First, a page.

Bird Walking and Talking

 

When I tell my friends that I am now a “birder” or, as people used to say, a “bird watcher,” they think I have lost my mind. My wife’s friends think what she is doing is simply wonderful. They will congratulate her on her enthusiasm and love of nature.

My friends? Here’s what they say: “Aren’t those bird people all crazy tree huggers? Aren’t they nuts? Why would you want anything to do with them? Are you nuts?”

Look, the birding community is made up of many different types of people; some are progressive, some liberal, and some conservative. It is a decent cross-section of American society obviously awash with those who care about birds and the environment.

I will admit it clearly; I like birders.

The Beautiful AP and I go on bird walks with our South Shore Audubon Society just about every Sunday from late August to the following June.

The talk is usually about birds that we are seeing and hearing – our guide Joe knows his stuff and is happy to teach us. I am, sadly, the birdbrain in the group. Of course, in the real world of birds a birdbrain can be quite intelligent with a host of parrots including the brilliant Kea, the magnificent African Grey, the Macaw, the Cockatoo, the Amazon, along with your backyard birds such Crows, Ravens and Jays – to name just some of the really bright ones. It is true, if I were a bird I would not be on this list.

But not all talk centers on birds, especially when we are walking and not seeing or hearing a specific bird or species. I have a few birders that I enjoy talking with about other stuff, sometimes trivial stuff, and sometimes earth-shaking stuff.

This moment was trivial: We were at my favorite birding place, The Jamaica Bay Wildlife Refuge in Howard Beach, Queens. The refuge is a study in contrasts. The world of the refuge is nature; lakes, ponds, woods, and a beautiful bay, but off in the distance is the epic city of New York, with skyscrapers trying to scratch the sky. The refuge was only a few miles from Kennedy Airport where planes take off to everywhere in the world.

I was walking with Bob going past the Bay side of the park. Bob is one of my favorites. He has some very funny opinions about the birding population. He thinks “we are like golfers, our scores are not always to be believed.” Birders pride themselves on being honest about the birds they are seeing and cataloguing.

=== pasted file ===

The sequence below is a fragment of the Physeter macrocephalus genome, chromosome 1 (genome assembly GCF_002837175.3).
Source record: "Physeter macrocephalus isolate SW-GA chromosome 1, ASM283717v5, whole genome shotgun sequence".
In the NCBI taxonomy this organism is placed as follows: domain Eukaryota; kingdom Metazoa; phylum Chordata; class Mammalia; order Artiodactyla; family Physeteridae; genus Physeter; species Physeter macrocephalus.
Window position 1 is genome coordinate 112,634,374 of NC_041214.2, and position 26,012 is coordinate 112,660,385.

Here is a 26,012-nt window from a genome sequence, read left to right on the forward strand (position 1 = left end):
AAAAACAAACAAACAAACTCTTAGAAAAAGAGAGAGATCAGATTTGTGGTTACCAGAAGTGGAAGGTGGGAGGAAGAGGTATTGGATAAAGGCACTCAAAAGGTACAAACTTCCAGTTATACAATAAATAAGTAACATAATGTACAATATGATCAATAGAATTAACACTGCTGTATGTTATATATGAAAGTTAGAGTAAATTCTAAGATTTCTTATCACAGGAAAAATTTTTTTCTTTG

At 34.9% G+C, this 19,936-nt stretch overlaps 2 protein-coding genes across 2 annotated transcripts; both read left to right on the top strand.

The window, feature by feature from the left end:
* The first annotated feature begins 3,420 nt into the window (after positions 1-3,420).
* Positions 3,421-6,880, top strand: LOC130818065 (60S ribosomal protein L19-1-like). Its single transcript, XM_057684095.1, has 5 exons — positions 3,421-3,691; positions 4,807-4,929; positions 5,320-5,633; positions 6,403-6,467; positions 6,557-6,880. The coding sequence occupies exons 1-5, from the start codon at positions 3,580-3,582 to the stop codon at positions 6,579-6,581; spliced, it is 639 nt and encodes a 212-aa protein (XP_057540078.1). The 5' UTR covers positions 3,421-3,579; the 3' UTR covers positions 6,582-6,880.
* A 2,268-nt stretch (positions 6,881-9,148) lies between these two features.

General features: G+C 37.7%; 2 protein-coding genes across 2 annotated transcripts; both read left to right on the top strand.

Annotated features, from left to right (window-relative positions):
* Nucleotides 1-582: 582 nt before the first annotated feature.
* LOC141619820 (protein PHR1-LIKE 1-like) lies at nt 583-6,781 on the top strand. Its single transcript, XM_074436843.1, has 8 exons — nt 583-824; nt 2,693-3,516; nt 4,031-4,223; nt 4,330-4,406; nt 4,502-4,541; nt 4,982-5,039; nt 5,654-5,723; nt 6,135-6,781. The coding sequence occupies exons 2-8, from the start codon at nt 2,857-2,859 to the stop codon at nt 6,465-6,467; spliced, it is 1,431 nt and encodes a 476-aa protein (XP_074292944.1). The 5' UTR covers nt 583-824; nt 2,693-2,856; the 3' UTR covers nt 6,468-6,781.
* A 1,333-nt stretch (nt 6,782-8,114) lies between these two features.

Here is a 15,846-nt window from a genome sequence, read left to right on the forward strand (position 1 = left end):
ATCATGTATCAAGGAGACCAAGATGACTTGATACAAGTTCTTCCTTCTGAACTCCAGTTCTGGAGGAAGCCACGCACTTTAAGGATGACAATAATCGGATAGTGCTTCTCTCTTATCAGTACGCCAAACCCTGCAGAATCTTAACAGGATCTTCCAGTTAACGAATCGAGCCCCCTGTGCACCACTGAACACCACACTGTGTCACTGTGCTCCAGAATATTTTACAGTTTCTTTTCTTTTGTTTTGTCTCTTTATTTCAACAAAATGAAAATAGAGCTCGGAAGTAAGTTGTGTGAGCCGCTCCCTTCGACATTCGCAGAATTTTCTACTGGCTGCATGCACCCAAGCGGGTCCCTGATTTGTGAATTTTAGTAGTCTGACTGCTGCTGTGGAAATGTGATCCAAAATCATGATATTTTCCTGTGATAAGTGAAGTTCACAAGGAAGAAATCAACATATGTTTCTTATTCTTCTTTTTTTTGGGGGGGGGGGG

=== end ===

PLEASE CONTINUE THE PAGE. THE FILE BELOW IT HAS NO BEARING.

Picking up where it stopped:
“How much would it take,” I said, “for you to strip naked, call over all the birders here and run into the water up to your neck and then run out letting everyone see you?”

“I don’t know,” he said, seriously thinking about it.

“Ten thousand?” I asked.

“You got it! Ten thousand and I’ll strip, shout to everyone and they can watch me run into and out of the water.”

“How about five thousand?” I asked.

“Then I wouldn’t want to go up to my neck because that water is cold. I’m not one of those polar bear people,” he said.

“You don’t care if everyone laughs at you?”

“I laugh at him,” said his wife. I hadn’t noticed she was standing behind us.

“How about a thousand?” I asked.

“I’ll do it but I will only stand at the shore line. I won’t go in.”

“Will you jump up and down?” I asked.

“This is getting disgusting,” said his wife.

“How much would it be for you?” asked Bob.

“I wouldn’t do it unless the money was really, really big. People would really laugh at me.”

“Who cares?” he said. “At our age what does a little thing matter?”

“Not that,” I said. “It’s because I have gotten really fat. I wouldn’t want anyone to see me. I’ve become the human blob. There is no beauty in me anymore.”

We never did establish a price for me because at that moment a Peregrine falcon was spotted looking at all of us from a nearby tree. Now that is one beautiful bird! It captured our attention and immediately took us from the trivial to the sublime.

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